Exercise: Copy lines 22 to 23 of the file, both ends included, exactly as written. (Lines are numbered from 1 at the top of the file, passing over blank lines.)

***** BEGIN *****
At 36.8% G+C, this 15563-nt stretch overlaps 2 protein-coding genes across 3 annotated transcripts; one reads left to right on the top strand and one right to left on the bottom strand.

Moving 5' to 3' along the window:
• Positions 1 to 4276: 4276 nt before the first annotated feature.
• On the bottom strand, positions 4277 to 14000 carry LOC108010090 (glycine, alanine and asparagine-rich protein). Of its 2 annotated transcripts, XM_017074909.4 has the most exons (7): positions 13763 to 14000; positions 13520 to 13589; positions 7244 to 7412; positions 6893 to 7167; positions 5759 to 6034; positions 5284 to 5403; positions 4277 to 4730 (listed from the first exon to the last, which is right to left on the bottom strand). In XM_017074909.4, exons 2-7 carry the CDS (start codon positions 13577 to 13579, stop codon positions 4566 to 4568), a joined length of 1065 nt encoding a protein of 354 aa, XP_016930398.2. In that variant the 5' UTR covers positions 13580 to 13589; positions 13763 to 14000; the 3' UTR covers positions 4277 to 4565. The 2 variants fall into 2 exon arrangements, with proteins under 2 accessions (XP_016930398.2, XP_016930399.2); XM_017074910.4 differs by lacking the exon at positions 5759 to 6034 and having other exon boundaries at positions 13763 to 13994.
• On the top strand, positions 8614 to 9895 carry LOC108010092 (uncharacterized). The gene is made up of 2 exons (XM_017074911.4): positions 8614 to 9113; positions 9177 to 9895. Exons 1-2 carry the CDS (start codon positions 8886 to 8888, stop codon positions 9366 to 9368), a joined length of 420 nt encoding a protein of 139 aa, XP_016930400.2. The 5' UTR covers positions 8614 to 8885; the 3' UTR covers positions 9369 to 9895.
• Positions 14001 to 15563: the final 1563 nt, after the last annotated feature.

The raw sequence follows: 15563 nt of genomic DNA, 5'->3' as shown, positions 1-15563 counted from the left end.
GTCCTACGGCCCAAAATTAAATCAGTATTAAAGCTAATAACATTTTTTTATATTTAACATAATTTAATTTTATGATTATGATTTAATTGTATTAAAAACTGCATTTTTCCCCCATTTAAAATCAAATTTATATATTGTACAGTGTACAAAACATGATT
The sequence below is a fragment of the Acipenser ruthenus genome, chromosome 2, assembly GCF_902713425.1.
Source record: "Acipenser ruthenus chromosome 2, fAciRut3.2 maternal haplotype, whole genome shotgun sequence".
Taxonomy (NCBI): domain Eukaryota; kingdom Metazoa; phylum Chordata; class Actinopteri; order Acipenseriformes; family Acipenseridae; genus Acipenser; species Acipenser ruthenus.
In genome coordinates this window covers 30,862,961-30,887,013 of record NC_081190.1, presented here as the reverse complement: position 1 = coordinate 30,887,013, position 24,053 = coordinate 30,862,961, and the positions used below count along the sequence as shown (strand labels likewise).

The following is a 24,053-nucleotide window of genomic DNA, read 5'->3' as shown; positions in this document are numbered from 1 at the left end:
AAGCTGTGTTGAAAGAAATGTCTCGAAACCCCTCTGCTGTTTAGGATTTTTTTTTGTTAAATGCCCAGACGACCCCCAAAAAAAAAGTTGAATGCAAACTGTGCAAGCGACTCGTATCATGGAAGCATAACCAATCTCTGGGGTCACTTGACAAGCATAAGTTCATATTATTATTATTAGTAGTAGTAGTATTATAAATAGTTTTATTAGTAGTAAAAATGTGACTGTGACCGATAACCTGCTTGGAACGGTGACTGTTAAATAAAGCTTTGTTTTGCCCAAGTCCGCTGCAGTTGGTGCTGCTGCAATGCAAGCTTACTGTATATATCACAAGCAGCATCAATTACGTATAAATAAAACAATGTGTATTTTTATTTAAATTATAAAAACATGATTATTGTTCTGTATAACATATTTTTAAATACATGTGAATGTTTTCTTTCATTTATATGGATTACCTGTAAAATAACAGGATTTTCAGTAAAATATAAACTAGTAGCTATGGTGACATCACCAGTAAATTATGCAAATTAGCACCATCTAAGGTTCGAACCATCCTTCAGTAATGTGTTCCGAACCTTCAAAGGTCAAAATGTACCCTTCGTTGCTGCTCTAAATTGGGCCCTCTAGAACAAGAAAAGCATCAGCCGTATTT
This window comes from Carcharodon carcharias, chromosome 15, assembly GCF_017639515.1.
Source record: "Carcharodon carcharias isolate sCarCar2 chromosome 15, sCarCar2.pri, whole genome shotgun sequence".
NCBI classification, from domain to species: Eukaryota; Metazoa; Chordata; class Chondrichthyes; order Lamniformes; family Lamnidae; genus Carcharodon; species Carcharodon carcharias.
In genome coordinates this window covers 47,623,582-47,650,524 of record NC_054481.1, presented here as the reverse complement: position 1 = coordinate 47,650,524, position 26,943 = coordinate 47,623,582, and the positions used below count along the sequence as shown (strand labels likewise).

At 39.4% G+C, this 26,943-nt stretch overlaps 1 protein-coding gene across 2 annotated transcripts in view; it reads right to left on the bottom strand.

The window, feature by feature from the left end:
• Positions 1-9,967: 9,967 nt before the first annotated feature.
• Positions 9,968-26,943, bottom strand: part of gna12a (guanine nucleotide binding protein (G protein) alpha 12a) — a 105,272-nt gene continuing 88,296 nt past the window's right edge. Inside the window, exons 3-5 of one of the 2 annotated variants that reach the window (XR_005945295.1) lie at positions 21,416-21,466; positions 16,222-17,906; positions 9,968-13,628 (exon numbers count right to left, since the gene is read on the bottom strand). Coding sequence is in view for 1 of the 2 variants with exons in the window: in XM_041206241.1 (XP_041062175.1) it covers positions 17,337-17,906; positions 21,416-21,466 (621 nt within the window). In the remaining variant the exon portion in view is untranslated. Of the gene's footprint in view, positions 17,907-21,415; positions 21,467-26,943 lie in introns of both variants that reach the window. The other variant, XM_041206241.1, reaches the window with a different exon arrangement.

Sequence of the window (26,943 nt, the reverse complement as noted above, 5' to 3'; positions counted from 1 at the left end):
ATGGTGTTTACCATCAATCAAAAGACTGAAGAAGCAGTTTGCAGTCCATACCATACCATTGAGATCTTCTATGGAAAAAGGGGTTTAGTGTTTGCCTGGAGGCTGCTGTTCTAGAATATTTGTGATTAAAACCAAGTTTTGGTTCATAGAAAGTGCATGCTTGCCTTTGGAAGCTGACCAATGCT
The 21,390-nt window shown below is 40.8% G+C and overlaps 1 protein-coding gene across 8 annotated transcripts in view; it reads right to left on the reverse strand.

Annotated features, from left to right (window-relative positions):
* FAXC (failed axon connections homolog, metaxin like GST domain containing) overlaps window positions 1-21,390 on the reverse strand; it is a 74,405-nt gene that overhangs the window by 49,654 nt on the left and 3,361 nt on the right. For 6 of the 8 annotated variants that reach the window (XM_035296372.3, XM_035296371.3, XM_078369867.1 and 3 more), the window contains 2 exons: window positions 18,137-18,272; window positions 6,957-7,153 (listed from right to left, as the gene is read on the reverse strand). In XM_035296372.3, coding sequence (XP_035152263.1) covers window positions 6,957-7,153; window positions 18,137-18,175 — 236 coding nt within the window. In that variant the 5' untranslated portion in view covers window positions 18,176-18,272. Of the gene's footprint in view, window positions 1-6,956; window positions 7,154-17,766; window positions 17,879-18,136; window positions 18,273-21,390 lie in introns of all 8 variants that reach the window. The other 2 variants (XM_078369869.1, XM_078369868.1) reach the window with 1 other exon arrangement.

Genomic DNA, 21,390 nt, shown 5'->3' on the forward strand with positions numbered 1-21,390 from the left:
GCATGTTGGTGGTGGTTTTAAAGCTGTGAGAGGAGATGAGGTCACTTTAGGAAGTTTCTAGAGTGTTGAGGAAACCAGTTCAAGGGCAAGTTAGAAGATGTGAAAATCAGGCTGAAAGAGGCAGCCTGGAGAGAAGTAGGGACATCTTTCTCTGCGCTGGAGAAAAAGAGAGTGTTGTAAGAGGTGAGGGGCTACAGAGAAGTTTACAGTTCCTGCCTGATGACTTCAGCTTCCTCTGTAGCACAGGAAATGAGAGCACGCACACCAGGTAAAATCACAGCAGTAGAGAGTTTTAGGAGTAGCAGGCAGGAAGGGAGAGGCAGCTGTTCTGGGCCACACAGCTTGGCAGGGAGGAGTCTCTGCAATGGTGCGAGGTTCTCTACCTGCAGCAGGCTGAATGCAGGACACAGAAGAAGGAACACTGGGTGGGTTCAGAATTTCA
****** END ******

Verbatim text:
• Positions 9,968-26,943, bottom strand: part of gna12a (guanine nucleotide binding protein (G protein) alpha 12a) — a 105,272-nt gene continuing 88,296 nt past the window's right edge. Inside the window, exons 3-5 of one of the 2 annotated variants that reach the window (XR_005945295.1) lie at positions 21,416-21,466; positions 16,222-17,906; positions 9,968-13,628 (exon numbers count right to left, since the gene is read on the bottom strand). Coding sequence is in view for 1 of the 2 variants with exons in the window: in XM_041206241.1 (XP_041062175.1) it covers positions 17,337-17,906; positions 21,416-21,466 (621 nt within the window). In the remaining variant the exon portion in view is untranslated. Of the gene's footprint in view, positions 17,907-21,415; positions 21,467-26,943 lie in introns of both variants that reach the window. The other variant, XM_041206241.1, reaches the window with a different exon arrangement.

Sequence of the window (26,943 nt, the reverse complement as noted above, 5' to 3'; positions counted from 1 at the left end):